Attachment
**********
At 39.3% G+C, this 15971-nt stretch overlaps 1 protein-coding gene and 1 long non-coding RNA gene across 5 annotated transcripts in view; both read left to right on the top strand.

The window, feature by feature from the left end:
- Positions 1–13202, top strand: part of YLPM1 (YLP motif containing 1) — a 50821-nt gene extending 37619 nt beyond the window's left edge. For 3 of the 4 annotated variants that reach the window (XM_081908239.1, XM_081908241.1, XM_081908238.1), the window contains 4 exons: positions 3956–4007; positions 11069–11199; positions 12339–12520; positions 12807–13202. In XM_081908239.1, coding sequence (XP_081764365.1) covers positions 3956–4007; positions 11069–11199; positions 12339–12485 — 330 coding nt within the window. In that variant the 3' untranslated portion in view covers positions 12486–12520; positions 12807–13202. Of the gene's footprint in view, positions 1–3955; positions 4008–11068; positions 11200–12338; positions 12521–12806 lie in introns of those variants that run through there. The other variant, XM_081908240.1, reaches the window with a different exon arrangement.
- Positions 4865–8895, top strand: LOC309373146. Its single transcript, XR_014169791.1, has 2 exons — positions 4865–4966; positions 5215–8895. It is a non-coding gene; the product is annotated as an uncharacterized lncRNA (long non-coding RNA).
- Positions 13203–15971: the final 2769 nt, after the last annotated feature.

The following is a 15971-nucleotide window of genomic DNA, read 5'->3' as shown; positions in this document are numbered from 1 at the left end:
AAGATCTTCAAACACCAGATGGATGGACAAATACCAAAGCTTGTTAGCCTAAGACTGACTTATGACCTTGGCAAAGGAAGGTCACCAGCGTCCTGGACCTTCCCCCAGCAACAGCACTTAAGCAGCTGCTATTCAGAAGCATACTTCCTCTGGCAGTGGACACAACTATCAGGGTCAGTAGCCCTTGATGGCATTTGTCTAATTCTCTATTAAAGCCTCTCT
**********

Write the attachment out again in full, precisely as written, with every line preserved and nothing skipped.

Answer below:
At 39.3% G+C, this 15971-nt stretch overlaps 1 protein-coding gene and 1 long non-coding RNA gene across 5 annotated transcripts in view; both read left to right on the top strand.

The window, feature by feature from the left end:
- Positions 1–13202, top strand: part of YLPM1 (YLP motif containing 1) — a 50821-nt gene extending 37619 nt beyond the window's left edge. For 3 of the 4 annotated variants that reach the window (XM_081908239.1, XM_081908241.1, XM_081908238.1), the window contains 4 exons: positions 3956–4007; positions 11069–11199; positions 12339–12520; positions 12807–13202. In XM_081908239.1, coding sequence (XP_081764365.1) covers positions 3956–4007; positions 11069–11199; positions 12339–12485 — 330 coding nt within the window. In that variant the 3' untranslated portion in view covers positions 12486–12520; positions 12807–13202. Of the gene's footprint in view, positions 1–3955; positions 4008–11068; positions 11200–12338; positions 12521–12806 lie in introns of those variants that run through there. The other variant, XM_081908240.1, reaches the window with a different exon arrangement.
- Positions 4865–8895, top strand: LOC309373146. Its single transcript, XR_014169791.1, has 2 exons — positions 4865–4966; positions 5215–8895. It is a non-coding gene; the product is annotated as an uncharacterized lncRNA (long non-coding RNA).
- Positions 13203–15971: the final 2769 nt, after the last annotated feature.

The following is a 15971-nucleotide window of genomic DNA, read 5'->3' as shown; positions in this document are numbered from 1 at the left end:
AAGATCTTCAAACACCAGATGGATGGACAAATACCAAAGCTTGTTAGCCTAAGACTGACTTATGACCTTGGCAAAGGAAGGTCACCAGCGTCCTGGACCTTCCCCCAGCAACAGCACTTAAGCAGCTGCTATTCAGAAGCATACTTCCTCTGGCAGTGGACACAACTATCAGGGTCAGTAGCCCTTGATGGCATTTGTCTAATTCTCTATTAAAGCCTCTCT